What about a change in the prescribed interest rate?
The prescribed interest rate will likely go up to 2% in April. That doubling of the interest rate increases the taxes paid by the higher earning spouse on their income from the loan. However, it also increases the amount of investment income that the lower income spouse can deduct the interest against further decreasing the tax drag. In our above example with the Stranges’, it would increase the portfolio value by about $130K if the lower income spouse re-invested their increased tax savings over 25 years. However, it would also mean that the higher income spouse would pay an extra $500 in tax per year. Because the lower income spouse has some earned income to write off with their tax credit generating laughter yoga dividends, the net effect is actually still a lowering of their overall household tax bill and essentially more income splitting. That net benefit would be lost if the lower income spouse did not have enough taxable income to apply the tax credit against. Another good reason to hire and pay them to work in the business.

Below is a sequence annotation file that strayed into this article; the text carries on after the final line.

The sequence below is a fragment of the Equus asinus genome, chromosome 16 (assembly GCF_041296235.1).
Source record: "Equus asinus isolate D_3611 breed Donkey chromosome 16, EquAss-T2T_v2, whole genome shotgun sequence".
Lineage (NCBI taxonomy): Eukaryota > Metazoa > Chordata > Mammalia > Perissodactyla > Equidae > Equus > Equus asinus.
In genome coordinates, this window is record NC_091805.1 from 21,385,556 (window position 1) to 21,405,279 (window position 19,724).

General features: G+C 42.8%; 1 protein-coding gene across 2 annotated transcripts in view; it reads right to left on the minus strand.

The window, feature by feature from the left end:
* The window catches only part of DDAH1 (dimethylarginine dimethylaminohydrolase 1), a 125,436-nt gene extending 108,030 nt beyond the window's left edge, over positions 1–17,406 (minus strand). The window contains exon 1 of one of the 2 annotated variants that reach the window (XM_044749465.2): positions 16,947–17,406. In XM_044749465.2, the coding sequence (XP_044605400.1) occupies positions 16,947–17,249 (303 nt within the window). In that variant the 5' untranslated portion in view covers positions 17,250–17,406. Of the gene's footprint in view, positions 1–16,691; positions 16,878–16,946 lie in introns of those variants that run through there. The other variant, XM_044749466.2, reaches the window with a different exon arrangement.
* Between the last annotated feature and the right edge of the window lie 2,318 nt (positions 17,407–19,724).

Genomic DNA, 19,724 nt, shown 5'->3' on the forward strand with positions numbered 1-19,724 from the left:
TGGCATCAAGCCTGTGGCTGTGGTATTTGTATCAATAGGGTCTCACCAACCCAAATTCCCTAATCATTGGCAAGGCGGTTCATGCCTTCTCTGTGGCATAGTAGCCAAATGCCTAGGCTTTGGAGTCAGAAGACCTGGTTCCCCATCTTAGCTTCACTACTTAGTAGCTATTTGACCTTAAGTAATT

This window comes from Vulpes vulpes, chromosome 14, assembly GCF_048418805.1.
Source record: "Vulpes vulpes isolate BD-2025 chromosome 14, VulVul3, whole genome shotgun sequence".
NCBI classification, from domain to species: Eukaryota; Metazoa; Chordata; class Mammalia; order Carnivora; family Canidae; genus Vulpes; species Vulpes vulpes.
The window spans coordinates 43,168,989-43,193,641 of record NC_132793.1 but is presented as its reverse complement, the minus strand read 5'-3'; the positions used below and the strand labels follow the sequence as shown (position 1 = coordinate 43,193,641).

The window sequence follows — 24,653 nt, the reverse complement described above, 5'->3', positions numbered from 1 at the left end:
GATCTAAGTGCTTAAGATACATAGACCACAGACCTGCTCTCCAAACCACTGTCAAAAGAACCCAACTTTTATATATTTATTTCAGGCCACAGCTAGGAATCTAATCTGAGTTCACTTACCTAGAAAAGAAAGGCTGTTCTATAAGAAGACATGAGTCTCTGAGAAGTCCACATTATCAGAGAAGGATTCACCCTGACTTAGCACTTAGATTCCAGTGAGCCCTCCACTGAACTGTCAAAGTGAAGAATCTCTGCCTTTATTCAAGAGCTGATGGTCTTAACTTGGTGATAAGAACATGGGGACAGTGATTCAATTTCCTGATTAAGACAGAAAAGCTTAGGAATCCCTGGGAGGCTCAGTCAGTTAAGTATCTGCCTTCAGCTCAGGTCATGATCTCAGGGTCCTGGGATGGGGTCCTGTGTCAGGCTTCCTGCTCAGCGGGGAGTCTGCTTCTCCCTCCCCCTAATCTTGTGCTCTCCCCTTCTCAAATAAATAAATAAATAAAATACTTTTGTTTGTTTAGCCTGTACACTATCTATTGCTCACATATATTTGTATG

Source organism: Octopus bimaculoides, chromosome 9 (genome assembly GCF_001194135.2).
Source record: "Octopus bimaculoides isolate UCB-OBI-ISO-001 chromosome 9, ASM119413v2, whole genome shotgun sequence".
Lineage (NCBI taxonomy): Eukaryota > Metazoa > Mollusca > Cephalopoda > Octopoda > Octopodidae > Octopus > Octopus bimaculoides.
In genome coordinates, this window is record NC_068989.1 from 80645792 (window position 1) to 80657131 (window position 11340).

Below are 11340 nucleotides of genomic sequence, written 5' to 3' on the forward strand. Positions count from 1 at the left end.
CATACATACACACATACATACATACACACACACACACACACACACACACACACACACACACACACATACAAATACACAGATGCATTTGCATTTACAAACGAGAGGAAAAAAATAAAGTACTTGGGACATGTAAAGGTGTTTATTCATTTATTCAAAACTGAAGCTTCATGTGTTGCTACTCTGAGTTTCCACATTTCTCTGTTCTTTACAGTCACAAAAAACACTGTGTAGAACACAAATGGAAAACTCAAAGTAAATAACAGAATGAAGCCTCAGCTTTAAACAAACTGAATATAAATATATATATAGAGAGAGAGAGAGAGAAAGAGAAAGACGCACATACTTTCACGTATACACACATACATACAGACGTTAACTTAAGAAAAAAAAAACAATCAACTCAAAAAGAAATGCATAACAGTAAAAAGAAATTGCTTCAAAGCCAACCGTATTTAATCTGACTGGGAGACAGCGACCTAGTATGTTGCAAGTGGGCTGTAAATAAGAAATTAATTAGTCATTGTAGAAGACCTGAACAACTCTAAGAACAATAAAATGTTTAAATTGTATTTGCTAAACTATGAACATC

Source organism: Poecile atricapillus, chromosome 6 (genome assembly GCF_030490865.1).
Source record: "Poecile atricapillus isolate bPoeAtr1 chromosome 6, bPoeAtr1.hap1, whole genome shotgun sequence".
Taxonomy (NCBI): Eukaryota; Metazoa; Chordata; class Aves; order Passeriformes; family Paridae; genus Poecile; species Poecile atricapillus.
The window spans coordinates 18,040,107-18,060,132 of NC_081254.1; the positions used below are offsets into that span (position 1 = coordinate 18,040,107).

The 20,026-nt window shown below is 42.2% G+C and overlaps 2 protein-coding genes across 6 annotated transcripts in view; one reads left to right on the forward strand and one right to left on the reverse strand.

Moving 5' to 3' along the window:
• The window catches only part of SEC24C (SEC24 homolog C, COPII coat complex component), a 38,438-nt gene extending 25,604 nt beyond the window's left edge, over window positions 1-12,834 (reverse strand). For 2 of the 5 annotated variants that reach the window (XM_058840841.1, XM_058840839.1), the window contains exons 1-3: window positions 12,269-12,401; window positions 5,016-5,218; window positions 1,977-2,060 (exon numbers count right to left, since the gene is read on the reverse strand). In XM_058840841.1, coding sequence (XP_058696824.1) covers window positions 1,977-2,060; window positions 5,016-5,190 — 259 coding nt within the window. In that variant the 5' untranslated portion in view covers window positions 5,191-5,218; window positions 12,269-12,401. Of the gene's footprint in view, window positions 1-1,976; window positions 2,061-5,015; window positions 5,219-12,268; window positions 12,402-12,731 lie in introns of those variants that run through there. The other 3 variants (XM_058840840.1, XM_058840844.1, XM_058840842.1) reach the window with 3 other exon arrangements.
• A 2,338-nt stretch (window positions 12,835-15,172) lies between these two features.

The biggest damage to the spousal loan strategy due to a higher prescribed interest rate is if you need to the count the loan interest drag on the portfolio return. If the lower income spouse is investing all of their income in their taxable account with the higher income spouse paying all living expenses (the recommended approach), then you need to count the loan interest drag. This is because the money that the lower income spouse has to use to pay interest on the loan is money that they are not investing. The good news is that the effect of that interest drag decreases as the portfolio grows in size. In this example, the interest drag on returns is 2% in the first year and decays to 1% by year 15, and is only 0.5% by year 25.
Further, when you account for the improved tax efficiency of withdrawing funds in the lower income spouse’s hands, then the strategy still results in $5K/yr more after-tax household income. Not as good as the $7K/yr difference with a 1% interest rate, but still not chump change.
What about building income/interest generating assets instead of eligible dividend generating ones?